Go Au Pair
Au Pairs who hail from all over the globe to care for children for a year or two find the cultural exchange goes more than two ways. And often, the au pair exchange will move more than just the au pair herself and her host family - other people in the U.S. host community benefit as well.
Xi Zhou came from China to the U.S. hoping to understand more about American culture and receive more education along with a greater understanding of the English language. What she got after she arrived was a new family and other close friendships.
One Au Pair from China and two from South Africa had something in common when they recently spoke about their experience in the United States. They all said their host families made them feel like they have a home away from home.
Au Pair Fulan Li from China stays with a family from Aspen, Colorado and says her host parents love her like she were their own:
“My host parents are very wonderful persons. They are kind, generous, and warmhearted. They always love me, respect me and care for me.”
During their stay in the United States au pairs taste new foods like Cheetos, participate in activities like bowling and may see snow for the first time.
Au pair Douglas Gonçalves do Nascimento from Brazil shares his first experience with snow in Utah this past winter:
On a cold and windy November day, eight au pairs from five different countries joined forces to raise more than $700 for an Autism Speaks walk in Pennsylvania.
The au pairs, who are part of two different clusters in the Philadelphia area, held three fundraisers before the day of the event and surpassed their goal of $500 by $200. And even though the actual day of the walk was cold, the hearts of the au pairs were warm.
The following are some of the thoughts they shared after the event:
Crowds lined up at the end of the Philadelphia finish line cheering the racers home November 17th. At the finish line, more than 30,000 marathon and half marathon participants were greeted by Au pairs volunteering for the American Cancer Society, handing out race bags full of snacks and gifts.
Close to a dozen Au pairs participated in the event. The countries represented were Brazil, China, Columbia, Salvador, Ecuador, Germany, Panama, South Africa, and Mexico. Au pair Ophelia Mengting He from China said about her experience:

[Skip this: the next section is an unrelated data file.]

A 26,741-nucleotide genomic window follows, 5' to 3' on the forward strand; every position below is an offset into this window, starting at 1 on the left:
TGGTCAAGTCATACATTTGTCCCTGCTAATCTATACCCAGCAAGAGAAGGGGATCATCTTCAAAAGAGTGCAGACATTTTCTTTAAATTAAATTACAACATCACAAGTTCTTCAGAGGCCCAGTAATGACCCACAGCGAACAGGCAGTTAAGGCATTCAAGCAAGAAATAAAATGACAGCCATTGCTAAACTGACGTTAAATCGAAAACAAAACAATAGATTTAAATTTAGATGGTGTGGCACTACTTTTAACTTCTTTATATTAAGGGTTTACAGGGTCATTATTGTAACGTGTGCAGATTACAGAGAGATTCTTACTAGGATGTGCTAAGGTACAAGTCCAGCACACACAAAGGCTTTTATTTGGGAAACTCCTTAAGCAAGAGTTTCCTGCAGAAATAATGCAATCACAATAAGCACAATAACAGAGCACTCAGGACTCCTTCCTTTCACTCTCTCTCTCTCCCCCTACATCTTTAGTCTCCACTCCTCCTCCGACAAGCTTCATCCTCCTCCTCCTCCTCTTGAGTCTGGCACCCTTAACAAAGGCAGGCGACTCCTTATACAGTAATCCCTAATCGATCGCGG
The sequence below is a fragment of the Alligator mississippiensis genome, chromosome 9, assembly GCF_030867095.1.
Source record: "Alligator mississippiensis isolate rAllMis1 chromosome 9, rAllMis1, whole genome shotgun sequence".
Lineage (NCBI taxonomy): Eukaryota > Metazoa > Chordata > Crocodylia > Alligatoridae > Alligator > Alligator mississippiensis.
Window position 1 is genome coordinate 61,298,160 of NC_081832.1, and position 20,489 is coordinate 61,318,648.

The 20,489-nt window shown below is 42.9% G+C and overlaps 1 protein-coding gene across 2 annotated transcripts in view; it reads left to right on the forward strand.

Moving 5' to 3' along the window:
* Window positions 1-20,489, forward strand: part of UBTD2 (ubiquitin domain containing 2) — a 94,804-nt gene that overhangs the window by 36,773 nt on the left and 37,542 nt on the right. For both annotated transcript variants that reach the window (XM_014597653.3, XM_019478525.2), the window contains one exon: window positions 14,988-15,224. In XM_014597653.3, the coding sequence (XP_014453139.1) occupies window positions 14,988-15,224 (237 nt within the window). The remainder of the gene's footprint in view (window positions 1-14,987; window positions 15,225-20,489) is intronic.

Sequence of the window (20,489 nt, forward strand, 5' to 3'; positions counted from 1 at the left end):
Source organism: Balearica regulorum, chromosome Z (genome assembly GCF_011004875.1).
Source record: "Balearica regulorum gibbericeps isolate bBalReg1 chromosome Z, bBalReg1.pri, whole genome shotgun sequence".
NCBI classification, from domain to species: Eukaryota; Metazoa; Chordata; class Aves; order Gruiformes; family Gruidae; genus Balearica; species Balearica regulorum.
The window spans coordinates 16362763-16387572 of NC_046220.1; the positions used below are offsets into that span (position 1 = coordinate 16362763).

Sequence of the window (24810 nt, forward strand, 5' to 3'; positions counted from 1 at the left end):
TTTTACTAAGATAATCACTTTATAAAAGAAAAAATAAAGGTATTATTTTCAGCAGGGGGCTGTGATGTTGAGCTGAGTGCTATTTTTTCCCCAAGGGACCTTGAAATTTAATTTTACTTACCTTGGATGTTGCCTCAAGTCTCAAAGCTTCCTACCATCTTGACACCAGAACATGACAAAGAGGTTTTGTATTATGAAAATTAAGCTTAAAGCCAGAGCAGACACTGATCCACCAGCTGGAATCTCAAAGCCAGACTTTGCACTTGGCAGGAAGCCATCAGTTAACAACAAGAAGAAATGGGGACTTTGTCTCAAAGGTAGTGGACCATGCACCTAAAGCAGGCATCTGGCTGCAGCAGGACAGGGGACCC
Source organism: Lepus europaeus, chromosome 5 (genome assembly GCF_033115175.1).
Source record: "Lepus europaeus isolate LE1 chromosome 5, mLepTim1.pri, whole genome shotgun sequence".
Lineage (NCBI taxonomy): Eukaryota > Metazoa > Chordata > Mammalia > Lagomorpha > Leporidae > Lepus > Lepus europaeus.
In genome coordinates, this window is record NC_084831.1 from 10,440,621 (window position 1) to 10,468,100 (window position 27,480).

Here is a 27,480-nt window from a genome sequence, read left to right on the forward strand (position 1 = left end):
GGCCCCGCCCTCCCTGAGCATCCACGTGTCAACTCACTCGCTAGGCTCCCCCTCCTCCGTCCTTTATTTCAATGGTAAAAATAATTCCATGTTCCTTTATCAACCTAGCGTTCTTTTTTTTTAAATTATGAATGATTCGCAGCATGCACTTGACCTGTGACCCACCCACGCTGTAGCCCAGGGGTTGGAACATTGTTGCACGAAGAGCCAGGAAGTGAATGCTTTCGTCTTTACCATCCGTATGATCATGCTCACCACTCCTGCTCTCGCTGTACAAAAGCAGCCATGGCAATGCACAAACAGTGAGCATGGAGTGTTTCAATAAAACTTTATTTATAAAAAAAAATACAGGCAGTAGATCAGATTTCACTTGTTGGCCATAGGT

That bitter sweet moment when you have to return home after being somewhat of a surrogate mom in the U.S. for two years. The day when leaving the two-year-old who has been a constant companion since your arrival, has come and you’re headed back to see your own family.
Doreen Mueller returned home to Germany this past year and her heart practically broke having to leave the family and friends she made during her two-year stay as an Au Pair.
In Doreen's words:
From the beaches of New Zealand to the frozen Alaskan Glaciers, Gabriella Finlayson’s Au Pair cultural exchange has been nothing less than breathtaking.
Gabrielle’s primary motivation for becoming an Au Pair was for more childcare experience as she hopes to return home and work in the childcare field in New Zealand. Along with her hopes of expanding her resume, Gabrielle has fulfilled her dreams of ‘living with no regrets’ in the United States.
During her time here Gabrielle said she has built lifelong relationships with her host family.
An Au Pair can become mom’s built-in best friend and a big sister to the kids, which of course also makes dad happy. This unique friendship and daily childcare also keeps busy families all on the same page.
“Our Au Pairs feel like an older sister rather than another parent,” said Host Dad Joe Budelli from California.
Growing up, Macion Chagas from Sao Paul Brazil dreamt of the day he could travel the world; now as a young adult, Macion is living his dreams. Macion spent this past year living with a host family caring for two young children in New Jersey and he describes his experience here in the United States as one-of-a-kind.
Macion’s Brazilian culture and the American culture he has come to know here in the United States are so different that a big part of the cultural immersion process has included learning a new language, social skills and everyday routines.
We are raising children, who will compete in a global economy. Studying key foreign languages not only gives them a competitive edge but has also been shown to expand their creative thinking. Parents in the community have found a good way to prepare their children for these expanding cultural frontiers by participating in the Au Pair Program, which brings in young adults from other countries to assist in the caring of their children, for up to two years.